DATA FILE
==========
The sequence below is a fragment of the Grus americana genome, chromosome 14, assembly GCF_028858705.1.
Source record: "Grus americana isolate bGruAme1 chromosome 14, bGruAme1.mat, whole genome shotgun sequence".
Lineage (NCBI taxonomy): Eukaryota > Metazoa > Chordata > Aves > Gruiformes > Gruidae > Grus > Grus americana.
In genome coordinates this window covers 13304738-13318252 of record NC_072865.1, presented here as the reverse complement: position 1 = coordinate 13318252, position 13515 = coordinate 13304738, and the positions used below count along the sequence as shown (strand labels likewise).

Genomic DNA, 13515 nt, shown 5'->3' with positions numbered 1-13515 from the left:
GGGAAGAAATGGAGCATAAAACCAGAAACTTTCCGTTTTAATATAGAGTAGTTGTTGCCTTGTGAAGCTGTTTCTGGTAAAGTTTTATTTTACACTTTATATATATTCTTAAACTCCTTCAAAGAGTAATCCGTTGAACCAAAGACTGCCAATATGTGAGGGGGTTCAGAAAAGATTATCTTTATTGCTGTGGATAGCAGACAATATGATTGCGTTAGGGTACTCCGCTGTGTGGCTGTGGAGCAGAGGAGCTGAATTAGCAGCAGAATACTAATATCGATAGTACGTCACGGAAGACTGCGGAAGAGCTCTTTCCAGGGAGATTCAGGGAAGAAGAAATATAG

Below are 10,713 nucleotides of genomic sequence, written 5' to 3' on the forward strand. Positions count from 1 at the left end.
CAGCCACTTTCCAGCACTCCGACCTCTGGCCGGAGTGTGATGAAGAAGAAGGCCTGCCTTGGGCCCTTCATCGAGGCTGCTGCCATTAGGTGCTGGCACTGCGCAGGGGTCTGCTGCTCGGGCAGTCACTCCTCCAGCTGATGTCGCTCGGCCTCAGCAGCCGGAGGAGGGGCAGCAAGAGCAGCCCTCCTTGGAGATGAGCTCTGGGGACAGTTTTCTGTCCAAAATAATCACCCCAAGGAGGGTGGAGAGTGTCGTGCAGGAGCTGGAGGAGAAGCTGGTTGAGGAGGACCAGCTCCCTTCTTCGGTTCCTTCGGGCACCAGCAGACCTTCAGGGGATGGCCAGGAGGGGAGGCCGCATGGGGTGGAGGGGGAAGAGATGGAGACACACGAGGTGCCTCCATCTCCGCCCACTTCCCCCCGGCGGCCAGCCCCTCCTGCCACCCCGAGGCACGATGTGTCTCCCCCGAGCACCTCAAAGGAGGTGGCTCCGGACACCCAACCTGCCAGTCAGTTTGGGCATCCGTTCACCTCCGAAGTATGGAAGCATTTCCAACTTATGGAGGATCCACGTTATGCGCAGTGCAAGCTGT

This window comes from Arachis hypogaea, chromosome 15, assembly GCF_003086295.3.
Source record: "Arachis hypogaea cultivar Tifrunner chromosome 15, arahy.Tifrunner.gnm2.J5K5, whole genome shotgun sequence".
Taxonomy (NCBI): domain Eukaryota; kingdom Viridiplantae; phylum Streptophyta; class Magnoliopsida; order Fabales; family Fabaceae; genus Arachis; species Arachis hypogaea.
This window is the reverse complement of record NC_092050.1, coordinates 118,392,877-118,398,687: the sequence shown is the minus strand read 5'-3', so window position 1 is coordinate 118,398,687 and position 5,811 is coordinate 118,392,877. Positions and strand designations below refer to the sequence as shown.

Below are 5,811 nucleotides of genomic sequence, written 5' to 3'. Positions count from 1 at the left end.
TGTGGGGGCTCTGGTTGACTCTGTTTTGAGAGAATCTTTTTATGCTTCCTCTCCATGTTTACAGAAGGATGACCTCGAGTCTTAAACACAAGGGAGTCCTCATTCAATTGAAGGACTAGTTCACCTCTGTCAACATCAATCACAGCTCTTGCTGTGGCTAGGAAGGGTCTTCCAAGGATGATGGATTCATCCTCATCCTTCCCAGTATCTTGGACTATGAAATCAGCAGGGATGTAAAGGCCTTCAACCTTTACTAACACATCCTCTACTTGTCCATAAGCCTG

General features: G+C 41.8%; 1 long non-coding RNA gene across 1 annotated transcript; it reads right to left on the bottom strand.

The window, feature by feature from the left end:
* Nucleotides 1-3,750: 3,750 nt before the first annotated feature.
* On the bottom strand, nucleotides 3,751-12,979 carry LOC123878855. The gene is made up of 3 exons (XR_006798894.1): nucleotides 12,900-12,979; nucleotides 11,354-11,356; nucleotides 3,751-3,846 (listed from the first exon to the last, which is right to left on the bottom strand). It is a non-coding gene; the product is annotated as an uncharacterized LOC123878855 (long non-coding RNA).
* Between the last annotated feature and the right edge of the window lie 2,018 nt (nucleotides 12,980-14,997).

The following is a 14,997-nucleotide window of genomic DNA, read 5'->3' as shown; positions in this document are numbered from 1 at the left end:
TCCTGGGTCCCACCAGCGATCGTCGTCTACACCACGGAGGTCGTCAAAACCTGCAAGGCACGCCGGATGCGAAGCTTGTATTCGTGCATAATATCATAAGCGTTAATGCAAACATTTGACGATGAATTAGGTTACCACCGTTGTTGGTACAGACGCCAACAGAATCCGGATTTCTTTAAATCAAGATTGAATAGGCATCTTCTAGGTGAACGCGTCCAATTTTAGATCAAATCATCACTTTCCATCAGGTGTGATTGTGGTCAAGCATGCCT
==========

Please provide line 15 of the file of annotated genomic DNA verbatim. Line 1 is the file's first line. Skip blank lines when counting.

General features: G+C 41.8%; 1 long non-coding RNA gene across 1 annotated transcript; it reads right to left on the bottom strand.